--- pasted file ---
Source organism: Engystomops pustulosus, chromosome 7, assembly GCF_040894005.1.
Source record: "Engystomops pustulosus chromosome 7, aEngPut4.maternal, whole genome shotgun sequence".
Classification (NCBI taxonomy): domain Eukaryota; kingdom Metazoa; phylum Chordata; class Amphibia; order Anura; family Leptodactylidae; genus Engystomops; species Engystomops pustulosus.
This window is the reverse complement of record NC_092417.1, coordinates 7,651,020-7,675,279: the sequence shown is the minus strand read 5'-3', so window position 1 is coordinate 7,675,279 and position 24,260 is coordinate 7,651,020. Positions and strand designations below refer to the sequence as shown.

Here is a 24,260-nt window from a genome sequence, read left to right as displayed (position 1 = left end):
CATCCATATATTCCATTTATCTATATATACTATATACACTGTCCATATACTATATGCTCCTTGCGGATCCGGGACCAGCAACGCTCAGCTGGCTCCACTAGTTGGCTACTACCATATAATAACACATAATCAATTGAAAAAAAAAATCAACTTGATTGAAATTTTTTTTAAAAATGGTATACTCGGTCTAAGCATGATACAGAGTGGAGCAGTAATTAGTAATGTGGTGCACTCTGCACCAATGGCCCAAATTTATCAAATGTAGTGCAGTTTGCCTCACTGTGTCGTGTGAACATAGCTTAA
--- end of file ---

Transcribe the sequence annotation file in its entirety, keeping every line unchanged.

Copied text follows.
Source organism: Engystomops pustulosus, chromosome 7, assembly GCF_040894005.1.
Source record: "Engystomops pustulosus chromosome 7, aEngPut4.maternal, whole genome shotgun sequence".
Classification (NCBI taxonomy): domain Eukaryota; kingdom Metazoa; phylum Chordata; class Amphibia; order Anura; family Leptodactylidae; genus Engystomops; species Engystomops pustulosus.
This window is the reverse complement of record NC_092417.1, coordinates 7,651,020-7,675,279: the sequence shown is the minus strand read 5'-3', so window position 1 is coordinate 7,675,279 and position 24,260 is coordinate 7,651,020. Positions and strand designations below refer to the sequence as shown.

Here is a 24,260-nt window from a genome sequence, read left to right as displayed (position 1 = left end):
CATCCATATATTCCATTTATCTATATATACTATATACACTGTCCATATACTATATGCTCCTTGCGGATCCGGGACCAGCAACGCTCAGCTGGCTCCACTAGTTGGCTACTACCATATAATAACACATAATCAATTGAAAAAAAAAATCAACTTGATTGAAATTTTTTTTAAAAATGGTATACTCGGTCTAAGCATGATACAGAGTGGAGCAGTAATTAGTAATGTGGTGCACTCTGCACCAATGGCCCAAATTTATCAAATGTAGTGCAGTTTGCCTCACTGTGTCGTGTGAACATAGCTTAA